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5 Questions About ‘Weed DUI’ Answered


5 Questions About ‘Weed DUI’ Answered

Many people assume chemical testing for THC is as simple and reliable as testing for blood alcohol content (BAC), but in reality it is much more complex.

Even in states that decriminalize medical or adult-use of cannabis, police can still arrest you for driving under the influence. That may not come as much of a surprise: most people know driving impaired is illegal, regardless of the substance. But many people don’t realize how difficult it is to chemically test for cannabis intoxication.

Here’s the answer to five big questions you might have about “weed DUI.”

1. What do state laws currently say about the limits for marijuana impairment?

Washington State, Colorado, California — and a number of other states with laws allowing for the medicinal or recreational use of cannabis — also have laws that address impaired driving. Much like drunk driving laws, these statutes give police two ways to determine whether a driver is impaired:

●     Observed Impairment: Trained officers use field tests and observe driver behaviors and judge the impairment of a driver.

●     Chemical Test Results: While there is no standard legal limit of active tetrahydrocannabinol (THC) as there is with alcohol, several states accept five nanograms of active THC as the limit. When a blood test shows levels above this limit, the driver often faces charges.

While these are generally accepted ways to identify a driver impaired by marijuana use, both of these methods have their problems.

2. How reliable is observed impairment as a method of determining marijuana use?

States with “stoned driving” laws typically train law enforcement officers to detect the effects of drugs on the body. In Colorado, a program known as Advanced Roadside Impaired Driving Enforcement (ARIDE) provides this training. Officers learn to spot and screen for dozens of potential indicators of impairment.

However, many people question the reliability of observational testing; it is more difficult to prove in court than a chemical test, and many times it comes down to the judgment of an officer who may or may not actually have the skills to determine the driver’s impairment.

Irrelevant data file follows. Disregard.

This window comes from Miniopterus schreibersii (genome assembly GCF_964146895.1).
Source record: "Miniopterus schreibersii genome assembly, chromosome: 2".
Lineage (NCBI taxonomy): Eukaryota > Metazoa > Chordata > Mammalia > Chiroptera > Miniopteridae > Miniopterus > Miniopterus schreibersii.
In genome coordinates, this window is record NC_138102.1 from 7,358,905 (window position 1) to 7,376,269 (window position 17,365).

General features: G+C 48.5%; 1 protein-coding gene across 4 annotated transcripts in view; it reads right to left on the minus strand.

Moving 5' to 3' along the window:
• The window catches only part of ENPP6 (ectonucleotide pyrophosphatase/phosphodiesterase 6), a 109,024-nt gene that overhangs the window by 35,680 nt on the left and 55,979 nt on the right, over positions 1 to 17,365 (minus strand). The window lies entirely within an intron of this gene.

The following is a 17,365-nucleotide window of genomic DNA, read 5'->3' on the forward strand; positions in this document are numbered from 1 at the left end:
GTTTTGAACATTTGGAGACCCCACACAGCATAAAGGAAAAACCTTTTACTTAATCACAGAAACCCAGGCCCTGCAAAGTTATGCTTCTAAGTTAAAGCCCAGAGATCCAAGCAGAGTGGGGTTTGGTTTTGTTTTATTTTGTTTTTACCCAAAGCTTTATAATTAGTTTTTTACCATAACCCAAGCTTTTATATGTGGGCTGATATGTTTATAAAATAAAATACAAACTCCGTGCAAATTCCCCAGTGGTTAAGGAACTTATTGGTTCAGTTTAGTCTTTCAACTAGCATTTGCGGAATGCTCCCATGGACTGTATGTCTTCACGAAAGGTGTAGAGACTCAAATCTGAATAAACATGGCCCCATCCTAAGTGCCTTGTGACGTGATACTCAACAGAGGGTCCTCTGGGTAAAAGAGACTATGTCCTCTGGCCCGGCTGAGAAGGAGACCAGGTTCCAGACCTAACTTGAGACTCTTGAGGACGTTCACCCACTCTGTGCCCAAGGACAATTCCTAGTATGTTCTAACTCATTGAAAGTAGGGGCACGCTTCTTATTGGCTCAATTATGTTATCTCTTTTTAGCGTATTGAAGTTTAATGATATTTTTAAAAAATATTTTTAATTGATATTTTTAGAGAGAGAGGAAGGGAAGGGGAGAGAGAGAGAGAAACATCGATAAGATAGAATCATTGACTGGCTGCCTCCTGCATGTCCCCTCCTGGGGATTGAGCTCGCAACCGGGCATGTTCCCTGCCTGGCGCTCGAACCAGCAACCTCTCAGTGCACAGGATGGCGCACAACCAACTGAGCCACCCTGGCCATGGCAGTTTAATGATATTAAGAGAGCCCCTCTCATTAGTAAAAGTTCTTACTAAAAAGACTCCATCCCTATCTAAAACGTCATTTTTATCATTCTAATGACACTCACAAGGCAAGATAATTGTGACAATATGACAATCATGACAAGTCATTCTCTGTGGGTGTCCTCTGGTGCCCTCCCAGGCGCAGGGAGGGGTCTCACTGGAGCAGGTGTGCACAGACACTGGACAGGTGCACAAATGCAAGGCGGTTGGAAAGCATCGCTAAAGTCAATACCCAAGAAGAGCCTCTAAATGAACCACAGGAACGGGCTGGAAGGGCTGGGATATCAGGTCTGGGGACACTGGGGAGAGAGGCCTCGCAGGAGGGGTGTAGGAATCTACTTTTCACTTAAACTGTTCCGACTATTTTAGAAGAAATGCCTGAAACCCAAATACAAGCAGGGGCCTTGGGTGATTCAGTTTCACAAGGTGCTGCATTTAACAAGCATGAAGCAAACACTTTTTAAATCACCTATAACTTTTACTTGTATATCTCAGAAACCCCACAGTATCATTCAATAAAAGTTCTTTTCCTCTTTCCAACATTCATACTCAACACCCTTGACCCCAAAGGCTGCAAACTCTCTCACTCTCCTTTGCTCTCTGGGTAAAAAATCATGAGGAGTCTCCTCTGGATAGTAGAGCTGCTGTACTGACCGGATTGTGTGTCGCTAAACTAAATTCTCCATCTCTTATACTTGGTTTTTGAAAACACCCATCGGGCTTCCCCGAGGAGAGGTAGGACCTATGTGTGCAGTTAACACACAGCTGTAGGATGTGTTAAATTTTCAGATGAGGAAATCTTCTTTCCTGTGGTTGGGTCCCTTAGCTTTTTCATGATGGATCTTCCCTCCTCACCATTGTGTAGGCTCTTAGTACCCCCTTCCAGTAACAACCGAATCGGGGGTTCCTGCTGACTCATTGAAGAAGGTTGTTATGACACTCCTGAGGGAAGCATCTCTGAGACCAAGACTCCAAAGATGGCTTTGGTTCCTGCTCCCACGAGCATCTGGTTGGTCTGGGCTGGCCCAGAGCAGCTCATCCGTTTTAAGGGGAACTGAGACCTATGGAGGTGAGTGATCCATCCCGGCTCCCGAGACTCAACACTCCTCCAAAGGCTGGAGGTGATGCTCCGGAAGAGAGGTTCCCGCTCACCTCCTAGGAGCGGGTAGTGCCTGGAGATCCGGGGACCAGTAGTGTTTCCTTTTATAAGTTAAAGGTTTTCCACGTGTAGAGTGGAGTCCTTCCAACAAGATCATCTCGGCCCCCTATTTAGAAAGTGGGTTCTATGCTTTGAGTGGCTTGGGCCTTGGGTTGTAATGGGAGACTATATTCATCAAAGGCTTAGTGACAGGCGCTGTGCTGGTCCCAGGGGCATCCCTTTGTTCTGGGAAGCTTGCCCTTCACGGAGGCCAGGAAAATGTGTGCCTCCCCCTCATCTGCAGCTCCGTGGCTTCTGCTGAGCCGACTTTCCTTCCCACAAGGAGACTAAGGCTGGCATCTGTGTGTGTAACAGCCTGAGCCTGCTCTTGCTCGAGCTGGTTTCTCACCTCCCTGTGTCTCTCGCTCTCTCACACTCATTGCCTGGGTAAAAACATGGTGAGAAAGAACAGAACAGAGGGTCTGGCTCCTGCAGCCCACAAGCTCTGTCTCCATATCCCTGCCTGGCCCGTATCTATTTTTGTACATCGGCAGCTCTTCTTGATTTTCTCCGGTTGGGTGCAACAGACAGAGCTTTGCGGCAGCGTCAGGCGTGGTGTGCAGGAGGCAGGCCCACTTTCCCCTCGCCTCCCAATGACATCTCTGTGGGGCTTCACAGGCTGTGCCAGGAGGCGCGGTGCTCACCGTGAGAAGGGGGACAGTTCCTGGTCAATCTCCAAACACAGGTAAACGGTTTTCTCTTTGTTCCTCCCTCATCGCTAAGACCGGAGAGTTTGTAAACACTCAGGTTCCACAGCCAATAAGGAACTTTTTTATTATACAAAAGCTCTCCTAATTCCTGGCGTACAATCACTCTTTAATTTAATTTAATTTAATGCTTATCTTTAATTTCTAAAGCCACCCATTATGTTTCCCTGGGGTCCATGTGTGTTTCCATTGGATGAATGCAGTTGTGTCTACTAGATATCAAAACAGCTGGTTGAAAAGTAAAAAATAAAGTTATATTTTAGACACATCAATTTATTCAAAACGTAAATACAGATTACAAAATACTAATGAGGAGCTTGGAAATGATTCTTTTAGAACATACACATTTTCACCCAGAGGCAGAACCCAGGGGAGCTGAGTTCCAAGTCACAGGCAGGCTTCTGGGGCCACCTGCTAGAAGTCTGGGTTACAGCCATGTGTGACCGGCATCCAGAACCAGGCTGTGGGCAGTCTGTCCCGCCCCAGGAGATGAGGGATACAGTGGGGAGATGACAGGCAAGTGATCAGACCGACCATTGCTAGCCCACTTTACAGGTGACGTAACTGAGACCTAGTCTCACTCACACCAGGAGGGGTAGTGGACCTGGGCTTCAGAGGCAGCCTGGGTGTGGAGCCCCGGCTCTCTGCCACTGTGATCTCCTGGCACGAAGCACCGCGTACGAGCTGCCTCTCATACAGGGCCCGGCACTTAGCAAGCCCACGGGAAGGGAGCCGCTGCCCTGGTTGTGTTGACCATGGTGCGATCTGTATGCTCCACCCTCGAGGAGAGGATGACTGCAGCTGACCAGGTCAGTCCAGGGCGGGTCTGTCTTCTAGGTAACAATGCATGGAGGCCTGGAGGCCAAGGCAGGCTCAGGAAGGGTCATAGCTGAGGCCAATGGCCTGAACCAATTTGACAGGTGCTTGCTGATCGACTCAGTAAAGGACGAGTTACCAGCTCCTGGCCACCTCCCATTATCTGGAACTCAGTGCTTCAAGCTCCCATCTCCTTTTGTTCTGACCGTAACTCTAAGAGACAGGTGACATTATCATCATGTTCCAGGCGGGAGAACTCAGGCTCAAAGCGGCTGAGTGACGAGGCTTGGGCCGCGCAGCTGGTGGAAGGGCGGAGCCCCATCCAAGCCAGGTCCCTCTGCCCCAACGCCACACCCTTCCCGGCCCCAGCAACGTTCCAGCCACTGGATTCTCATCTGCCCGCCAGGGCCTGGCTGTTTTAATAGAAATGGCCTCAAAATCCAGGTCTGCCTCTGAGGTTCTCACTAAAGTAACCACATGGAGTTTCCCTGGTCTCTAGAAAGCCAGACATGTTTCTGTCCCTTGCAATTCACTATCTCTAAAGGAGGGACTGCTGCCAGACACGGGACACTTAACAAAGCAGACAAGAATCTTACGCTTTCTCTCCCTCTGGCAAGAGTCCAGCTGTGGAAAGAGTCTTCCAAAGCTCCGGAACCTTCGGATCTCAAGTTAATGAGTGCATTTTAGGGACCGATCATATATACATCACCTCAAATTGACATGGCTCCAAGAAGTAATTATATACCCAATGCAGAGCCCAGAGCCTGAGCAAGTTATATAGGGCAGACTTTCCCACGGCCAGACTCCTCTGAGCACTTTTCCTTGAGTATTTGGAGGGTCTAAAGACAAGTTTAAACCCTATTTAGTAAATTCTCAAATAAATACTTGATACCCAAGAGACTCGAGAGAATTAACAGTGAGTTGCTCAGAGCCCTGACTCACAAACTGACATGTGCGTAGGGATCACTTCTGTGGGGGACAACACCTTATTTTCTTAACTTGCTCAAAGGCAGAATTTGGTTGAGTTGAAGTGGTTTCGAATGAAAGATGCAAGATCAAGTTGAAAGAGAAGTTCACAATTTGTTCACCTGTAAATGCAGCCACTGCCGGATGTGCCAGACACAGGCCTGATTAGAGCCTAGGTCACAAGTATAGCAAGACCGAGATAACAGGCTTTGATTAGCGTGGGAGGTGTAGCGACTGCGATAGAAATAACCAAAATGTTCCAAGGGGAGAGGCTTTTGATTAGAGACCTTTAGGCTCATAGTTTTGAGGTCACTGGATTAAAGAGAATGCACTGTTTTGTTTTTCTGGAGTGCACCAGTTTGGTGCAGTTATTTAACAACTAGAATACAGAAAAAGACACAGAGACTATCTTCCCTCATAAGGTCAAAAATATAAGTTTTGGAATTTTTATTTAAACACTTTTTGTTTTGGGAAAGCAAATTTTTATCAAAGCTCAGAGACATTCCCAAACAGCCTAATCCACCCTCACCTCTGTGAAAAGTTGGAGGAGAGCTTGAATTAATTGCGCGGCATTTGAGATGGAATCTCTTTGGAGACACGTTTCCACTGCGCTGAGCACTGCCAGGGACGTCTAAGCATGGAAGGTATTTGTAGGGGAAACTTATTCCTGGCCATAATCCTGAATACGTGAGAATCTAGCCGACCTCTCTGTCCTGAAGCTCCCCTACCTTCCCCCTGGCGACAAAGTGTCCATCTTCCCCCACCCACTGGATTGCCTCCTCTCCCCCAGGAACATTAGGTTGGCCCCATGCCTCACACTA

3. What type of marijuana chemical testing do police rely on most frequently?

While arrests based on observed impairment are legal, most police departments also conduct chemical testing. This blood test checks for the THC level in whole blood, and if you exceed the legal limit in your state you may face impaired driving charges.

While this may seem similar to BAC testing, the difference is that results from BAC tests accurately show how much the driver recently drank. But residual THC can remain in your system for weeks or months after marijuana use, and there is usually some level of THC present in a regular user.

Still, a recent AAA Foundation study found that even blood tests looking only for active THC (and not including residual THC from previous use) may not be reliable. According to the study, these samples are often unreliable because it takes an average of 165 minutes from the time a stop occurs until the blood draw. This prolonged delay can lead to inaccurate results.

4. Are there better chemical testing options for marijuana impairment?

The obvious choice for more accurate testing results would be a device that serves as a sort of Breathalyzer for marijuana and other drugs. To this end, police departments across the country are beginning to utilize the Dräger DrugTest 5000 and other similar devices for roadside drug testing. This type of device is in use in Los Angeles and San Diego, and other police departments in California are testing a mouth-swab device.

These devices allow police to swab the inside of a driver’s cheek and test the swab onsite. The DrugTest 5000 checks for the presence of six types of drugs, including detecting whether there is active THC in the body. It takes only a few minutes to return results. A positive result would likely lead to a warrant for a blood test to identify the exact amount of drugs in the driver’ system.

5. How could these methods change in the future?

It took decades to reach our current national standards for drunk driving, so it’s no surprise that reaching a consensus on measuring and enforcing marijuana impairment could take several more years. The best thing you can do to protect yourself is never drive while impaired by drugs or alcohol.

Further, stay on top of local and state laws, and developments that relate to testing technology. Understanding how law enforcement determines marijuana impairment — and the problems with those methods — could play a major role in your case if you are ever falsely accused of driving under the influence.

TELL US, what’s your stance on “weed DUI?”

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